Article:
Scalatra is a Scala web framework that follows the principles of the Sinatra Ruby web framework. It was originally known as Step and it is the framework behind the RESTful backend that is used by LinkedIn Signal.
It was recently announced that InfoQ is creating a new Operations community. In addition to that, another major change which has been in the works for the last few months at InfoQ is the conversion of the Java community to the Scala community. InfoQ spoke with a prominent Scala expert and members of the former InfoQ Java editorial team to learn more about this change and why it was made.
Today, the Akka team released version 0.7 of their actors framework for the Java Virtual Machine. Akka attempts to address future concurrency challenges with a solution relying on message based actors, software transactional memory and appropriate fault handling strategies. InfoQ talked to Jonas Bonér about the intent behind Akka, its current state and adoption, and future plans.
The long-awaited beta for the new Scala version 2.8 has finally been released. It includes many new features, like for example a redesigned collections library, named and default arguments, and a much improved Eclipse IDE.
Philipp Haller and Martin Odersky introduce a type system that enables safe massage transfer in Scala actors. Formalized as an extension of the EPFL Scala compiler, “Object Capability Types” system, based on capability checking and external uniqueness, enforces race safety without sacrificing performance and removes significant limitations on message shape imposed by existing approaches.
Scala has been receiving much attention lately as a possible candidate to replace Java in the future. James Strachan creator of Groovy advocates in favor of Scala as James Gosling, creator of Java and Charles Nutter JRuby Core Developer, have done in the past.
Evan Weaver, Lead Engineer in the Services Team at Twitter, who’s primarily job is optimization and scalability, talked about Twitter’s architecture and especially the optimizations performed over the last year to improve the web site during QCon London 2009.
David Pollak, found of the Lift web framework and "Beginning Scala" author, has announced a new initiative "Goat Rodeo" that aims to bring data modeling into the 21st century.
Data, Context and Interaction : A New Architectural Approach by James O. Coplien and Trygve Reenskau
James O. Coplien and Trygve Reenskaug have recently introduced a new architectural approach to OOP based on Data, Context and Interaction pattern. It should allow capturing user mental model in terms of behavioral requirements, something that classic OOP fails to do. The article, that triggered many reactions and critics, provides insights into DCI using concrete examples to show its advantages.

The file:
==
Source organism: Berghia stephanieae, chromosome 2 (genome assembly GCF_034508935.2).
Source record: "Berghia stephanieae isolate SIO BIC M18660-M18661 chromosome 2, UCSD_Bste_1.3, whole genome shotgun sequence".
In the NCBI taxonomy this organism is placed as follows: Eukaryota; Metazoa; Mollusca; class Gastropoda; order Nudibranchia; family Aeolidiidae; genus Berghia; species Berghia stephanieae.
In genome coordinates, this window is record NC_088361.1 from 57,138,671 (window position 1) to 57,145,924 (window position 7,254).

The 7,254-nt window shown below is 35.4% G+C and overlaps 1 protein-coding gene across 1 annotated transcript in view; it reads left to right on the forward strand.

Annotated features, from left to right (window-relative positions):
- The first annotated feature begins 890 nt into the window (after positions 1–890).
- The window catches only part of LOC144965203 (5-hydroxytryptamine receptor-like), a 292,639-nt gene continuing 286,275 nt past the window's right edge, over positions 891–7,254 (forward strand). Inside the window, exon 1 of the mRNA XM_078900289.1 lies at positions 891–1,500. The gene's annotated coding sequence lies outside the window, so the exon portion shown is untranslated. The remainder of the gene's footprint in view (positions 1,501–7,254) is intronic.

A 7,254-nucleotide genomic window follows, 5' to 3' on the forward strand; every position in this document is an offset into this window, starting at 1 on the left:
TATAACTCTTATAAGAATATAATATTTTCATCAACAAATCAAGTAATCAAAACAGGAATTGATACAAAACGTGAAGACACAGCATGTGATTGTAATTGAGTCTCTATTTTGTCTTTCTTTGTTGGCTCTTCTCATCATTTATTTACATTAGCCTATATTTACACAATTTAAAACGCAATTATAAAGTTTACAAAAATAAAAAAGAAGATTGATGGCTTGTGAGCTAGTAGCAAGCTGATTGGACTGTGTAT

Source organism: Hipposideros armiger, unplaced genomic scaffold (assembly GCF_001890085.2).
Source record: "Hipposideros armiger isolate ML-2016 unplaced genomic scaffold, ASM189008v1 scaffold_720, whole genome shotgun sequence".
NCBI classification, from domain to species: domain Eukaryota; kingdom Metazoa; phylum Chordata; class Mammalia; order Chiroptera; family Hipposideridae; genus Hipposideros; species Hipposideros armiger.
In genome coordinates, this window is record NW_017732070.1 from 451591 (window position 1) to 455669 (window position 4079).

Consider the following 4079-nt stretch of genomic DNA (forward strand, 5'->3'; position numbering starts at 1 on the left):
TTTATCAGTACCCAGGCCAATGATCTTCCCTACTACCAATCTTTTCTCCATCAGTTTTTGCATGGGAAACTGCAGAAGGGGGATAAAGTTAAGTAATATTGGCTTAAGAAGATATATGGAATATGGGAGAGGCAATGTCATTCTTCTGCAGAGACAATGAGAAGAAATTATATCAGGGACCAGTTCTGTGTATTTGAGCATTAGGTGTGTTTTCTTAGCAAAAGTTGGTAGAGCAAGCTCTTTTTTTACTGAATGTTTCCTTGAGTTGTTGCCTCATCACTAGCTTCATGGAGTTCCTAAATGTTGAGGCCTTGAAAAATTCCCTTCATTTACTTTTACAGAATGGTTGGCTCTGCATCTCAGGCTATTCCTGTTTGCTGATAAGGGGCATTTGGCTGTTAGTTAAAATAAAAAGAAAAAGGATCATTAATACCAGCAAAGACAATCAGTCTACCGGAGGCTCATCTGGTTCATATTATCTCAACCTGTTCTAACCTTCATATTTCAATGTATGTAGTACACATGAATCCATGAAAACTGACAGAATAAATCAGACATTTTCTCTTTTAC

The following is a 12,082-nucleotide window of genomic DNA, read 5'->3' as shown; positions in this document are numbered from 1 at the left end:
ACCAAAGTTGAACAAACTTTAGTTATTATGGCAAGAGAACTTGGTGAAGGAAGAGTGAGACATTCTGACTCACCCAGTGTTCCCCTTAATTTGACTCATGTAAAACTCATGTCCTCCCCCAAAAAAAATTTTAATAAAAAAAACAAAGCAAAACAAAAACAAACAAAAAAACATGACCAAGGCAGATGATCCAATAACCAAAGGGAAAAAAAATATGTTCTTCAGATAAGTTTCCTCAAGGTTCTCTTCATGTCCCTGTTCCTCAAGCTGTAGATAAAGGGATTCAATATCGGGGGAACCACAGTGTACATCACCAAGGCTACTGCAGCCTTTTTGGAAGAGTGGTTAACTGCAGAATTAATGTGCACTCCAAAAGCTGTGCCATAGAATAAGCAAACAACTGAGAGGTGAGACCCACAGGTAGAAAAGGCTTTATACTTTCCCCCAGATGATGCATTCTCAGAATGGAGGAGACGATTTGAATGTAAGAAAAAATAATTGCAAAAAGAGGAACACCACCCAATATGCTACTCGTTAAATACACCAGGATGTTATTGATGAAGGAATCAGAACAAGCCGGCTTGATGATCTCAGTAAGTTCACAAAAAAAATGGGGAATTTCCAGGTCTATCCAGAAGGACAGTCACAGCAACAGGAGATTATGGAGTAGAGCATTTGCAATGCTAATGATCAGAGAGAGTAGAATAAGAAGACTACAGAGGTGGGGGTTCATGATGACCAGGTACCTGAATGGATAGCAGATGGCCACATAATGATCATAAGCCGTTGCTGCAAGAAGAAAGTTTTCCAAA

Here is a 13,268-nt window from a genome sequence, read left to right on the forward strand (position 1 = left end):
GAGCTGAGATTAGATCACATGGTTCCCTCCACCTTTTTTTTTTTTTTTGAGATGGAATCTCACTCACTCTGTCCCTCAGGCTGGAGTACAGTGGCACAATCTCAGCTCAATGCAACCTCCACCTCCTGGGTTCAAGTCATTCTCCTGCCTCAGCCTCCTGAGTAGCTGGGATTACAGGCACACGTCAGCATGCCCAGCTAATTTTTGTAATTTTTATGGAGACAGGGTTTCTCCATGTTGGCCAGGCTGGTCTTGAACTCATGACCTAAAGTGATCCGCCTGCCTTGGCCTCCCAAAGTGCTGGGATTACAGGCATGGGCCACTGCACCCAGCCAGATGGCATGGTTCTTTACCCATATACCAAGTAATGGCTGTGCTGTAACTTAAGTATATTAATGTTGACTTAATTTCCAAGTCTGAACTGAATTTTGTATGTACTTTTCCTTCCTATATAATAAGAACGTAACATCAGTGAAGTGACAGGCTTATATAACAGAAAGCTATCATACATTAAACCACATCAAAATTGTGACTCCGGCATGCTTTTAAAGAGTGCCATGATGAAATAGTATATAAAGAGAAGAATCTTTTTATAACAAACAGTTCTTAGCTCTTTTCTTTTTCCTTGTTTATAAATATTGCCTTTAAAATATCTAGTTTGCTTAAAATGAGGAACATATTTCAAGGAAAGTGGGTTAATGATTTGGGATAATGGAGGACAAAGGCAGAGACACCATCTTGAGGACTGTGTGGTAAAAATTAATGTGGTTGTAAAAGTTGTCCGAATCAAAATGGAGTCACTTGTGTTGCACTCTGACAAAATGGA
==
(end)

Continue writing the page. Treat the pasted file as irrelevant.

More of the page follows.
In this interview made by InfoQ’s Sadek Drobi, Don Syme, a Senior Researcher at Microsoft Research, answers questions mostly on F#, but also on functional programming, C# generics, type classes in Haskell, similarities between F# and Scala.
Grey Lens Man, a blogger who does not decline his identity, posted an interesting piece about legacy problems plaguing the enterprise and proposes a new software stack as viable solution: JOSH, JSON OSGi Scala HTTP.
Bruce Eckel’s recent blog post on the legacy left by C++ and Java generated a lot of reaction. While mentioning some design mistakes, he concludes that both languages have had a significant role in programming languages evolution and an important positive legacy. But is it not too early to talk about their legacy?
In this interview filmed at QCon SF 2008, Lennart Augustsson talks about writing DSLs in Haskell, presenting the advantages offered by the language. In that context, he talks about embedded DSLs, static and dynamic languages, syntax and semantics, monads and many other related topics.
In the beginning of last year, Ehud Lamm launched on Lamba the Ultimate a thread about programming languages predictions for 2008. Several subjects popped up: concurrency, functional programming, future of Java, Ruby, C++, and many others… What really happened in 2008 and what are the prospects for 2009? Bloggers have addressed these questions on demand of James Iry, echoing at last year thread.
In this interview filmed during QCon London 2008, Ted Neward, author of "Effective Enterprise Java", talks about languages, statical, dynamical, objectual or functional. He dives into Java, C#, C++, Haskell, Scala, VB, and Lisp, to name some of them, comparing the benefits and disadvantages of using one or another.